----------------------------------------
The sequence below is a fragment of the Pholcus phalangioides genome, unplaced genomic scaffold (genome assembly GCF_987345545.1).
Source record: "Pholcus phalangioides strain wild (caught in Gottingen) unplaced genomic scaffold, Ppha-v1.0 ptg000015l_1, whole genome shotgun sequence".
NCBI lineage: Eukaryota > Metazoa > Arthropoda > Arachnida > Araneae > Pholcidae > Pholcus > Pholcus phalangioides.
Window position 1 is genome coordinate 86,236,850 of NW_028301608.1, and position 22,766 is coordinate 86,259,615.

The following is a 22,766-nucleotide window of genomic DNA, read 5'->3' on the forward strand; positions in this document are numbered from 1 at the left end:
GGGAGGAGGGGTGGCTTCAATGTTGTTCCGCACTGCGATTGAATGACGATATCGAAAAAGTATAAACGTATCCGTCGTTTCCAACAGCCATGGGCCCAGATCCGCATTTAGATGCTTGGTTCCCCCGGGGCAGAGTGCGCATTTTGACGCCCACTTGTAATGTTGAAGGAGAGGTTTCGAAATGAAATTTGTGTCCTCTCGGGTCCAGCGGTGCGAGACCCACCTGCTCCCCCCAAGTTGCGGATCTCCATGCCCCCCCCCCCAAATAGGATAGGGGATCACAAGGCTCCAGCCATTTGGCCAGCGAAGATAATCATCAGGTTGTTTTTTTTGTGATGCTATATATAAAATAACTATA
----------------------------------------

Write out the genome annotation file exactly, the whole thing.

The sequence below is a fragment of the Pholcus phalangioides genome, unplaced genomic scaffold (genome assembly GCF_987345545.1).
Source record: "Pholcus phalangioides strain wild (caught in Gottingen) unplaced genomic scaffold, Ppha-v1.0 ptg000015l_1, whole genome shotgun sequence".
NCBI lineage: Eukaryota > Metazoa > Arthropoda > Arachnida > Araneae > Pholcidae > Pholcus > Pholcus phalangioides.
Window position 1 is genome coordinate 86,236,850 of NW_028301608.1, and position 22,766 is coordinate 86,259,615.

The following is a 22,766-nucleotide window of genomic DNA, read 5'->3' on the forward strand; positions in this document are numbered from 1 at the left end:
GGGAGGAGGGGTGGCTTCAATGTTGTTCCGCACTGCGATTGAATGACGATATCGAAAAAGTATAAACGTATCCGTCGTTTCCAACAGCCATGGGCCCAGATCCGCATTTAGATGCTTGGTTCCCCCGGGGCAGAGTGCGCATTTTGACGCCCACTTGTAATGTTGAAGGAGAGGTTTCGAAATGAAATTTGTGTCCTCTCGGGTCCAGCGGTGCGAGACCCACCTGCTCCCCCCAAGTTGCGGATCTCCATGCCCCCCCCCCCAAATAGGATAGGGGATCACAAGGCTCCAGCCATTTGGCCAGCGAAGATAATCATCAGGTTGTTTTTTTTGTGATGCTATATATAAAATAACTATA